Chmod permissions (flags) explained: 600, 0600, 700, 777, 100 etc..

By neokrates, written on April 25, 2010

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Want to know what the numbers in chmod mean? Using flags is an easy and short form to set user permissions. This article puts it SIMPLE, if you want to learn the theory, also visit the links in the end.

There are four OCTAL (0..7) digits, which control the file permissions. But often, only three are used. If you use 600 it equals 0600. The missing digit is appended at the beginning of the number.

Each of three digits described permissions. Position in the number defines to which group permissions do apply!

Permissions:
1 – can execute
2 – can write
4 – can read

The octal number is the sum of those free permissions, i.e.
3 (1+2) – can execute and write
6 (2+4) – can write and read

Position of the digit in value:
1 – what owner can
2 – what users in the file group(class) can
3 – what users not in the file group(class) can

Examples:
chmod 600 file – owner can read and write
chmod 700 file – owner can read, write and execute
chmod 666 file – all can read and write
chmod 777 file – all can read, write and execute

Links:
1) Wikipedia explains that in greater detail: http://en.wikipedia.org/wiki/Filesystem_permissions
2) Main page for chmod: http://linux.die.net/man/1/chmod

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20 Responses to “Chmod permissions (flags) explained: 600, 0600, 700, 777, 100 etc..”

  1. David Zhang says:

    This is a great post.  It’s just what I needed – something clean and simple, right to the point.
    I really appreciate your doing this!  Thanks!

  2. rasel says:

    wow i was searching them for a long time. you just answer me.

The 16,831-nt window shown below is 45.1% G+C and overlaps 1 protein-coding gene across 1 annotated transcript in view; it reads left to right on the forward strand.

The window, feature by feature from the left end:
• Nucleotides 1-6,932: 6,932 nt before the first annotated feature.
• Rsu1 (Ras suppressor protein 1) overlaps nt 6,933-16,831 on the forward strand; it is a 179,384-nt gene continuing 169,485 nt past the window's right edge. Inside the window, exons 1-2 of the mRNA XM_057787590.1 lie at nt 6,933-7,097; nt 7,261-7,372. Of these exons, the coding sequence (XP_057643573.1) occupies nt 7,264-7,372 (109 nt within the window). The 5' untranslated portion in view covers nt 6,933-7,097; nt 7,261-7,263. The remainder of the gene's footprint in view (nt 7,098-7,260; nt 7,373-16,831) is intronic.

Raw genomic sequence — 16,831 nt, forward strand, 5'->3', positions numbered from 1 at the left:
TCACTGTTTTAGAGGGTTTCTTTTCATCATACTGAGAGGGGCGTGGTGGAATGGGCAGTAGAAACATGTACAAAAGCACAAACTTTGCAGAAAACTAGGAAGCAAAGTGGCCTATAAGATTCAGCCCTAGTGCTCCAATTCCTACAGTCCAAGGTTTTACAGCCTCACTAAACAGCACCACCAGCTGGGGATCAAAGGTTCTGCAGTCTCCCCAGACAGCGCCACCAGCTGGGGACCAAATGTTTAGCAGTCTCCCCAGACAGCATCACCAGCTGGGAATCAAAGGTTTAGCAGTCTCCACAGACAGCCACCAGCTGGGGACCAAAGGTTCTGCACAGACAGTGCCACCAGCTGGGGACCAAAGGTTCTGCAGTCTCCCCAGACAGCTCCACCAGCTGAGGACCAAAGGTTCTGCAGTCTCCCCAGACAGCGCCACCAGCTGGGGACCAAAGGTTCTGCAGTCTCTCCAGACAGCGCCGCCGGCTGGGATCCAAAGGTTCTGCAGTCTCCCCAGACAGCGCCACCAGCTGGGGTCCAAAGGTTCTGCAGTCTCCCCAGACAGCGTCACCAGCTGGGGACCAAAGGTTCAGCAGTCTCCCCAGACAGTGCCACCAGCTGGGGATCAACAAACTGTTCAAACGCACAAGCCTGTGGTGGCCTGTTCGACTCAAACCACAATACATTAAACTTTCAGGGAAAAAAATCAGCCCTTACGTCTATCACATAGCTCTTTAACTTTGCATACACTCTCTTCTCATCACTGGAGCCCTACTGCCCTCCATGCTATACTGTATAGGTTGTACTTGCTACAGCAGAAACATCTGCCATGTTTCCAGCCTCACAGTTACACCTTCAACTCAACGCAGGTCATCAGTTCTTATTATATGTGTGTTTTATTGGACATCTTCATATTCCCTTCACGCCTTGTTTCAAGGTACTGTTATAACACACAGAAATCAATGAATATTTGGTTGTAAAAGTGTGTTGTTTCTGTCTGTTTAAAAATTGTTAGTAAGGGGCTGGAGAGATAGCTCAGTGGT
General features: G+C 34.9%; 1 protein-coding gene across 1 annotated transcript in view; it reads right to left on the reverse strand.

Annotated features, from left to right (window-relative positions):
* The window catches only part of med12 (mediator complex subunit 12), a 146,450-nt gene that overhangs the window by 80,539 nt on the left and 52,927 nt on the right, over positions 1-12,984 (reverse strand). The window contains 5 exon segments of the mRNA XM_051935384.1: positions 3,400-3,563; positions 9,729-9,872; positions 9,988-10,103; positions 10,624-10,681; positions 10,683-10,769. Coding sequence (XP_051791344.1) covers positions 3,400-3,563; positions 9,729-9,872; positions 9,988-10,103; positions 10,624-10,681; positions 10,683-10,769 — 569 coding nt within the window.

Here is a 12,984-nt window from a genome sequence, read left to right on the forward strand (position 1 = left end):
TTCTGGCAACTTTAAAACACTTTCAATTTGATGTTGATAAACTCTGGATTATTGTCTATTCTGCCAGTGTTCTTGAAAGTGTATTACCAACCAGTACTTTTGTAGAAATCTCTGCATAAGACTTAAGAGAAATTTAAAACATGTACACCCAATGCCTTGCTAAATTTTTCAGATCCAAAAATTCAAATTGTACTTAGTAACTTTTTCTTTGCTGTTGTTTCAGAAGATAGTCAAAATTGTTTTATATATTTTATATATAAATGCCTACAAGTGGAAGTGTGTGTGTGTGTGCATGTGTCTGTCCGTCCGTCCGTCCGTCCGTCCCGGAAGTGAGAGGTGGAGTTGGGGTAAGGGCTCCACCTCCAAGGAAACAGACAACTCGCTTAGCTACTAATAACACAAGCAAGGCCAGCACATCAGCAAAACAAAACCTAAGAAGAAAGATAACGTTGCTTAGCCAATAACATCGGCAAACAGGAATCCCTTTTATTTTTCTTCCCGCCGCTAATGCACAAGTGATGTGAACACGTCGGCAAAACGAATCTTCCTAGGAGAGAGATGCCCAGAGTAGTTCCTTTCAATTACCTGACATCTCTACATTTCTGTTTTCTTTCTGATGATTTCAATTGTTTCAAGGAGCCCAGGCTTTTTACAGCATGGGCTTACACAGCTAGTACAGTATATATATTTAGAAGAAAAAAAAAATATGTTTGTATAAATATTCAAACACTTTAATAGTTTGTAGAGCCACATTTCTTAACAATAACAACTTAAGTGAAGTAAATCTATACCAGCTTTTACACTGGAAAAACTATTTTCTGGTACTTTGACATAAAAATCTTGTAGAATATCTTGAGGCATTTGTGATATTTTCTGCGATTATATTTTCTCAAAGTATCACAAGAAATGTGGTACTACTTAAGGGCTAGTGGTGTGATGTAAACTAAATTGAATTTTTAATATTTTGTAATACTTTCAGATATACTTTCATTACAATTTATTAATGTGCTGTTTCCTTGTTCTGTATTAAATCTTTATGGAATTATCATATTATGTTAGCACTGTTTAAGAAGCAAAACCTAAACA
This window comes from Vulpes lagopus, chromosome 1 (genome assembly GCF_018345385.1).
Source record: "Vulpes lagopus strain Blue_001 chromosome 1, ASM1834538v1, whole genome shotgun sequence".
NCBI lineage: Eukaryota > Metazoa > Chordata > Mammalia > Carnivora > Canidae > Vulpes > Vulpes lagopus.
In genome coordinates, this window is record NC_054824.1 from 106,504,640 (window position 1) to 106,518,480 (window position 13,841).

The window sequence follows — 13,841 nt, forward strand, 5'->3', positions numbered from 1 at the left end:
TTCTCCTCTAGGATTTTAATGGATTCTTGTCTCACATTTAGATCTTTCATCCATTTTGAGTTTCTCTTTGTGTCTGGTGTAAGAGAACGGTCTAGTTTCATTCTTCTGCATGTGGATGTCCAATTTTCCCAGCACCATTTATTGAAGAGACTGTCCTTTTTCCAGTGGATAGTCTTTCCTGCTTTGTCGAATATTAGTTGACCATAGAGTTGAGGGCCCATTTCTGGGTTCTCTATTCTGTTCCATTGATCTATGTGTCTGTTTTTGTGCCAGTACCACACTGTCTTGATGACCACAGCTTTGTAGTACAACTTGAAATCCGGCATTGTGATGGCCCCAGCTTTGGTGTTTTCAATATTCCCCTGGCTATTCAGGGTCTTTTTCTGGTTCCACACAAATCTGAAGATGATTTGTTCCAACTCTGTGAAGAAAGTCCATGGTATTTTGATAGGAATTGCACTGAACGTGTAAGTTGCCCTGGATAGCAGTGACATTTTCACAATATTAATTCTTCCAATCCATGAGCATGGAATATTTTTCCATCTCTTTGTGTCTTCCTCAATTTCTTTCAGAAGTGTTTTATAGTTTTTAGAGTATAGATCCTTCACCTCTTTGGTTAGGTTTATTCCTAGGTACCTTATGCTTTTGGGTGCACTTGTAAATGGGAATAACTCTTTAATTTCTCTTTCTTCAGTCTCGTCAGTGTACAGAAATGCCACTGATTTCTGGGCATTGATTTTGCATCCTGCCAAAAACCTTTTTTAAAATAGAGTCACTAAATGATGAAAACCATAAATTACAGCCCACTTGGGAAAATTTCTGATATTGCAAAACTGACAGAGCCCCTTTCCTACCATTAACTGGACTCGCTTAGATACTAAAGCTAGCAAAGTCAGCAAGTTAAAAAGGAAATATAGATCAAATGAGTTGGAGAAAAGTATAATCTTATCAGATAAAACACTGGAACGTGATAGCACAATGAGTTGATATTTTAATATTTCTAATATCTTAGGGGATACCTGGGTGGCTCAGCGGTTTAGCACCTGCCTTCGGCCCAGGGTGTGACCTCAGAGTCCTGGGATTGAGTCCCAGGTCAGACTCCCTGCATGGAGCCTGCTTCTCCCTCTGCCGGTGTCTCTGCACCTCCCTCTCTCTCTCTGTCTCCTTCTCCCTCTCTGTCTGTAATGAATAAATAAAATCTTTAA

3. […] my key I would have thought permissions would be set ok from the start but I anyway tried doing chmod 644 on the key […]

  4. Samuel says:

    Very clear and right to the point article. Thank you so much.

  5. Ben says:

    Short and sweet; thank you!

  6. Daniel says:

    Thank’s a lot neokrates, it solves my problem with file transferts
    Cheers,
     
    Daniel.

  7. […] permissions and ownership of /etc/firewall-openvpn-rules.sh. First we’ll change the mode to 700 (owner can read, write, and execute). Then, we’ll change the owner to root, in which […]

  8. […] the permissions and ownership of /etc/firewall-openvpn-rules.sh. First we’ll change the mode to 700 (owner can read, write, and execute). Then, we’ll change the owner to root, in which “root” […]

  9. […] des eigenen Web-Verzeichnisses an. Machen Sie davon gebrauch und versehen Sie Datei mit den Rechten 600. wp-config.php ein Verzeichnis über […]

  10. […] Here are some things about chmod. […]

  11. […] ????root????????????????????????Linux??????????3??????700??”???????????”? […]

  12. […] ????????700 (???????????)? […]

  13. […] tukarkan permission kepada file mac_accept tadi dengan menaip chmod 600 /etc/hostapd/mac_accept dan kemudian taip reboot untuk restart semula […]

  14. teranine says:

    Don’t forget 755 for rwxr-xr-x access to files and directories

  15. swamy says:

    nice post .it helped me to understand  about the mode_t than you very much neokrates

  16. […] then give it root privileges. If you remember from Part One, permissions in Linux are governed by different three-digit numbers. Seven hundred means “owner can read, write, and […]

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